There’s an old adage in football about taking one game at a time. Well that’s pretty much how it is in LifeCycle during the Bawbag Season. And right now Bawbag’s on heat.
I may have mentioned this in a previous blog but I’ll risk repeating myself by slapping a fiver on Windguru @2/5 to get the forecast right. Last weekend Windguru predicted a family of wee Bawbags in the week just past and it certainly did not disappoint. I’ll be straight up and say that I lost count of the number of time I got drenched (on the outside) but of course that wasn’t the issue: it was the wind.
To be honest you could have thrown Wednesday, Thursday and Friday into a bag and just labelled it Groundhog Day. Hey, the Fenwick Muir can be a desolate and unforgiving place at times. You see the problem isn’t the 3 miles up the hill into the wind from Giffnock to Newton Mearns, that’s just the support act. The fun doesn’t start until you come round the corner past the Malletsheugh, over the motorway and onward into the unlit night sky past J5 of the M77. When it’s blowing from the South, the West or the South West (well, that’ll be 95% of the time then) then the 10 miles from there to Fenwick are the personification of mind over matter. For one, it’s unlit; for two, it’s horribly exposed; for three, if a heavy goods goes past on the adjacent northbound carriageway (I’m on a dedicated bike lane thank goodness) you get the full works.
Yet those ten miles on the homeward leg define the LifeCycle project better than even getting up at 5:15am. Quite simply, they are hellish on days like Groundhog Day. Imagine going downhill and pedalling hard to manage, wait for it… 6 miles an hour. Yup, been there, done that: Wednesday. Imagine thinking “I’ve been here and felt like this before”. Yup, been there, done that: Thursday. Imagine going (ever so slightly) uphill and having to drop into the wee ring just to maintain forward progress. Yup, been there, done that: Friday. And soaked all three times.
My mind is so focussed on those three days that I can’t fully appreciate how difficult Monday and Tuesday were, except on Tuesday I remember getting in, getting showered and going straight back out to do the fitness work at Joe’s football team. Those boys are lucky because it doesn’t really matter how bad the weather is: if I’m just off the bike in bad weather, they get to work extra hard, just because I know they’ll appreciate it in those conditions. Mind games, eh?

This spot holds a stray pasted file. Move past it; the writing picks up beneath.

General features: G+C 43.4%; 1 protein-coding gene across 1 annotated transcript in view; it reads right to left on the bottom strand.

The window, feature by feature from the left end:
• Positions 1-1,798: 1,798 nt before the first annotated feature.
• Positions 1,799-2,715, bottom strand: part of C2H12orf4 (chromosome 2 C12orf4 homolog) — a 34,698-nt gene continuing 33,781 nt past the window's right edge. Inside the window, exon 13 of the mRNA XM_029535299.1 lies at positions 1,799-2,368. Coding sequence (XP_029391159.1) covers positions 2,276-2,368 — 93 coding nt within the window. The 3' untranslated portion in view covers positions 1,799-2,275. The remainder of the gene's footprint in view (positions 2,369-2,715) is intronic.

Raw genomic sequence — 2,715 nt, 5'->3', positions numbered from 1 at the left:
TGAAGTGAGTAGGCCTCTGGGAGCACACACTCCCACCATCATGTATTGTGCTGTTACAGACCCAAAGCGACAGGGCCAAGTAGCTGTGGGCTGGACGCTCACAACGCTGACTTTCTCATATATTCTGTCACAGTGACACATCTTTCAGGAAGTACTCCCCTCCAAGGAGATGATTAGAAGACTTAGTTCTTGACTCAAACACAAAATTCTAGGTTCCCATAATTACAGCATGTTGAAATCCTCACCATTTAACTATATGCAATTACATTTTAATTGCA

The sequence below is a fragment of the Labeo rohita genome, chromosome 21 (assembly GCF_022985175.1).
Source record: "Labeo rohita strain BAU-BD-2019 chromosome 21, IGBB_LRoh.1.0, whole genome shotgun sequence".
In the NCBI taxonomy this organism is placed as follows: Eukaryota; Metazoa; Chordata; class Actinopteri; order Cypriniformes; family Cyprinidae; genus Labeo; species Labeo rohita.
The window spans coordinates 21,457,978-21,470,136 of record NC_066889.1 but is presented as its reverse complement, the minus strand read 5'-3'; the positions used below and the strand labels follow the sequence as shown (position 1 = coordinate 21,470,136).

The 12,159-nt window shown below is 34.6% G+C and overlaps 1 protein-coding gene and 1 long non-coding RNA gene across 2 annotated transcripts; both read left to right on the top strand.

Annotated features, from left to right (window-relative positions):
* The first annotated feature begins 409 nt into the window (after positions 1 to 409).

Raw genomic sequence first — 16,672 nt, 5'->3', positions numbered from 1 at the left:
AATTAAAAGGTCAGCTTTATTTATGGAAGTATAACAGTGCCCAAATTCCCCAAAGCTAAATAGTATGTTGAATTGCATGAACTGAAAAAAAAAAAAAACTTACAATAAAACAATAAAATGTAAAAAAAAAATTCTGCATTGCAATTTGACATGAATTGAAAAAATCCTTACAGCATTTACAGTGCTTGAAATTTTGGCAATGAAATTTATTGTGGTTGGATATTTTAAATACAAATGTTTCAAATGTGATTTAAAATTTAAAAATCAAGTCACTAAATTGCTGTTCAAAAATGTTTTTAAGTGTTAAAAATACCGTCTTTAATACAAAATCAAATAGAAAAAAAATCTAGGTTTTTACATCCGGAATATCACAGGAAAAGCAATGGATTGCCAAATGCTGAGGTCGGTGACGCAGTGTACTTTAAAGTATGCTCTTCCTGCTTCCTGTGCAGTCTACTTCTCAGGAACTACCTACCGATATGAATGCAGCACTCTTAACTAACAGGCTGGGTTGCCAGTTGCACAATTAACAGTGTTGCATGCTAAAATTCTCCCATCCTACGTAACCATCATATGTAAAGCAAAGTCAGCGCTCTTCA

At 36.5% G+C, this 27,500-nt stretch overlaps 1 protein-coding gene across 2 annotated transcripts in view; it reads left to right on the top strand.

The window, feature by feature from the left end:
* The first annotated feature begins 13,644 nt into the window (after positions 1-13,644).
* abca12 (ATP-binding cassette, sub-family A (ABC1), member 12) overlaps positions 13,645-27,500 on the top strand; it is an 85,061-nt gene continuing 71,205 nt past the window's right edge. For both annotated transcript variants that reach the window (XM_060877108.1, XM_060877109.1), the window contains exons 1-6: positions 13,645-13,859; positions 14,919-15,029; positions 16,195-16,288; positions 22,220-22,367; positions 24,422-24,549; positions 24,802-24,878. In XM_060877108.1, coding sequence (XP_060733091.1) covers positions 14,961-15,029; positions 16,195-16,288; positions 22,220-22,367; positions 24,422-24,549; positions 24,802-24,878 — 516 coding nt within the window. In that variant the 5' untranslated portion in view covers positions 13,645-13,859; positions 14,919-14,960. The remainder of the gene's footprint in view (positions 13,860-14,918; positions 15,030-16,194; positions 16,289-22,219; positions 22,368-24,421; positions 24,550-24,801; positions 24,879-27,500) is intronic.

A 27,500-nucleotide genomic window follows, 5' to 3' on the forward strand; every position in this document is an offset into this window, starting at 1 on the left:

On top of all that, someone will need to remind me which day it was that I left the house in the morning to lashing hailstones and a completely white road. Indeed, it was white all the way to the top of the Mearns when the road eventually turned black (ironically, that’s the complete opposite of Bonus Miles week back in November when the Mearns was the start of the Road To Hell.
So let’s put all this into some kind of perspective. The only thing that’s a problem in the morning is the risk of black ice. And the only thing that’s a problem in the evening is high wind. A southerly gale in the morning just means a world record time going in and pretty much a full tank of fuel on arrival in the office.
It’s the wind that’s the real killer.
The cycle lane on the A77 must be about 8 feet wide with a kerb separating it from the northbound carriageway of the main road. When it’s windy, there are two issues to contend with: big gusts (that are quite capable of throwing you off the bike) and rubbish. The trick on the rubbish front is to remember where you saw it on the way in in the morning, and even if you stopped and cleared it to the side, remember that it might be back out there in your way. Bits of tree are a speciality in that regard, and well worth watching out for, not to mention the odd shopping trolley of course. So the trick when riding home is to ride wide (upwind) to one side (away from the road if possible) and give yourself those 8 feet as contingency. You’d be surprised just how adrenalating (there’s a new word for you) it is just trying to stay upright when you can’t see the wind coming (unlike the rain).
Don’t get me wrong, the rain isn’t particularly pleasant but it’s really not a big issue. Waterproof everything sees to that: you’d be surprised just how covered up and snug you can make yourself when the elements demand it: except for that damned wind.
So at the end of a Bawbag week from hell, I can tell you without fear of contradiction that a maximum 170 miles was by far the most significant benchmark of LifeCycle thus far. I can do this, all of it. I just need to keep telling myself that if I can get through this winter, there are only four more to deal with.
Michael Fish clearly likes a game of poker: well there’s a wee full house for yer, son.